Originals

01/17/2013

Anticipation Is The Game

When expectations exceed, succeed, and fail.

By: Alexandra Geraets

Filed Under: Editorial Life

waiting

The moment I have a new game and access to my consoles, I isolate myself from the rest of the world and I play to my heart’s content. That’s the payoff for me being excited about a new game: I get to play it, and, hopefully, enjoy it.

In a few days, I will be practicing my hermit skills, and I’ll have a warm blanket, a cup of tea, and a brand new video game to play. Some of us hermits need the technological niceties instead of books and nature. For me, it’s DmC: Devil May Cry, the first new game of 2013 that will fall into my hands, and I’m looking forward to it.

This is a bit of a test, because the last game I looked forward to was two months back, and it did not meet my expectations. It fell flat, actually, losing me at almost every point. Assassin’s Creed III was the game I was looking forward to the most in 2012; and while it wasn’t the only game I put aside this past year, it was the only game I put aside with no intention of playing again.

It’s not a good feeling to abandon a game, especially not with some of the others I’ve played this year.

I thought some of this past year’s games, like Darksiders II, hit the mark straight on, matching my excitement for the game, especially consider my neutral opinion of its predecessor, and giving me a great experience. In this case, a richly designed world of fantasy and comic book-style horror came together smoothly to tell a compelling parallel story to the original Darksiders, wherein the Horseman Death seeks to uncover his brother War’s role in the end of the world. Apocalyptic imagery and mythology came together with platforming and RPG elements, and created something I thought was pretty special.

Other games, like Kingdoms of Amalur: Reckoning and Spec Ops: The Line, appeared, made my lineup, and met or exceeded the expectations I had for them. While Reckoning’s studio met a frustrating and sad fate back in May, a mere three months after the game’s release, it’s one of the best fantasy RPGs of the year, with a vibrant art style and responsive combat system. Spec Ops: The Line appeared as the almost-obligatory third-person shooter of the summer; instead, it revealed a monster beneath its dusty exterior, a gut-churning look at what violence and brutality do to otherwise normal men.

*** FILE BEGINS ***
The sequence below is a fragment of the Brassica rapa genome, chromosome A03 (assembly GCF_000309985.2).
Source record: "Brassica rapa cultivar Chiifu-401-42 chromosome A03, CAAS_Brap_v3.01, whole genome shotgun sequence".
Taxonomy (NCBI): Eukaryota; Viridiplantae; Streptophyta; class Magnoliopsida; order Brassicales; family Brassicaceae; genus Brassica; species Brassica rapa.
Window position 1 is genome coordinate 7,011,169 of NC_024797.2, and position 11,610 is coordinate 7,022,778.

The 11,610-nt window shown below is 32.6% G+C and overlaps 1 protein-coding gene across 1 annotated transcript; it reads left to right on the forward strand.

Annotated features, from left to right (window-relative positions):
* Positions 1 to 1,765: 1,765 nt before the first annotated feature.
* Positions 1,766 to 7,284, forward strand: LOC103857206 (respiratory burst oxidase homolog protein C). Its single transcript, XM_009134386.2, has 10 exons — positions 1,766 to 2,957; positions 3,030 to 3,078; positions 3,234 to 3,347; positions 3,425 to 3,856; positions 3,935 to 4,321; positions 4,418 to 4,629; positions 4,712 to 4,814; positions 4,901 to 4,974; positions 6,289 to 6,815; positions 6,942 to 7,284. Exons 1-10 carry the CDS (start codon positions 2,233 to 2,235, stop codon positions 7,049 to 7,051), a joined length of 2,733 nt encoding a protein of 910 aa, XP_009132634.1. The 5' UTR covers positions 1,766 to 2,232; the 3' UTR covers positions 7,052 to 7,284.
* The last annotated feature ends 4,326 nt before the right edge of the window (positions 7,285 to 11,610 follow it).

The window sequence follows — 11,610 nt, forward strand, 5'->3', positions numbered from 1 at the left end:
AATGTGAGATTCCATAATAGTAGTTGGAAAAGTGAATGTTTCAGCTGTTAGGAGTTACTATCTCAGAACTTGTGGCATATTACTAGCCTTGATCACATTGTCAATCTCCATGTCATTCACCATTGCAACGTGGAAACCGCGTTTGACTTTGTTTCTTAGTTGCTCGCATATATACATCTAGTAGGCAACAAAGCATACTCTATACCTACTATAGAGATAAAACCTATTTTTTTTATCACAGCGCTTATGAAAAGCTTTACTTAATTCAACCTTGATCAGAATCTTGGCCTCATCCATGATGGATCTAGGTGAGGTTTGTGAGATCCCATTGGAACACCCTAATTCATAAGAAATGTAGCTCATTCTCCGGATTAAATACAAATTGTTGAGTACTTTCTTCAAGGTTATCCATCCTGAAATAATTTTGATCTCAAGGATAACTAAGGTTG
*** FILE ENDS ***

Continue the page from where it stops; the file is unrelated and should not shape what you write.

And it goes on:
My pleasant surprise of the year? Mark of the Ninja, a side-scrolling, stealth-based indie project starring a silent, tattooed ninja as he pursues the people who attacked his clan. The contemporary, gun-wielding mercenary enemies are dangerous foils to the sword-wielding ninja, but patience and quiet pays off during this four-hour adventure. I’m not one for stealth games, nor side-scrollers, and yet this game made me a convert. I procured it on a whim, and it was the best whim of the year, as far as I’m concerned. Stealth games, and those that offer the option to play stealthy, have quickly soared near the top of my favorite games to play and it’s mostly thanks to Mark of the Ninja.

With so many good games in my hands, Assassin’s Creed III wasn’t exactly how I wanted to end 2012. I like to think I played more good games than bad this past year, and even a few great ones, but Assasin’s Creed III falls into another camp entirely for me: utter disappointment.

It’s taken quite a while for me to pin down why I don’t like this game. Let’s see how I do here.

First off, for the sake of fairness, the good things: The graphics are beautiful, the fluid combat style is tight and engaging, and the climbing aspects feel more natural. Getting to experience nature in the trees and snowy ravines of Revolutionary War-era America is a breathtaking sight, though for those who love long virtual walks and chasing pixelated rabbits, The Elder Scrolls V: Skyrim is a better option.

Despite the good things about Assassin’s Creed III, there were more things that I didn’t like, and one thing that I absolutely hated: the narrative. During the moments when I was partially immersed in the historical elements and the story, the game would demand I return to the present, and the convoluted tale that is the life of Desmond Miles, gamer-within-the-game. I’ve not fully warmed to this character during the previous four games in this series; that I hated every moment I was forced to spend with him didn’t fix that.

Gameplay mechanics that felt flawed in the very first Assassin’s Creed game back in 2007 – eavesdropping, tailing enemies by following certain prompts and keeping at ground level, being booted out of the historical story to focus on the contemporary end of the world scenario – and were subsequently removed or modified in the next few games made a sudden reappearance in Assassin’s Creed III. They were not improvements.

The historical details and elements didn’t impress either. The historical backdrop of the American Revolution held my attention until I started to feel like the insertion of the assassin character, Connor, was just that: an insertion, window dressing, an excuse to make a game during the Revolution. I would have almost preferred a Call of Duty-esque take on the Revolution than an excuse.

Concluding my year’s purchases with a disappointment wasn’t quite how I wanted the end of 2012 to taste. But now it’s 2013, and DmC is a fresh start. A reason to be excited again.

In a year, ask me how I feel.

Filed Under: Editorial Life

About the Author:
Alexandra Geraets is an fan of story-driven video games. She's an even more avid fan of exploring how and why they resonate with all of us. Her essays have been found on Village Voice Media.

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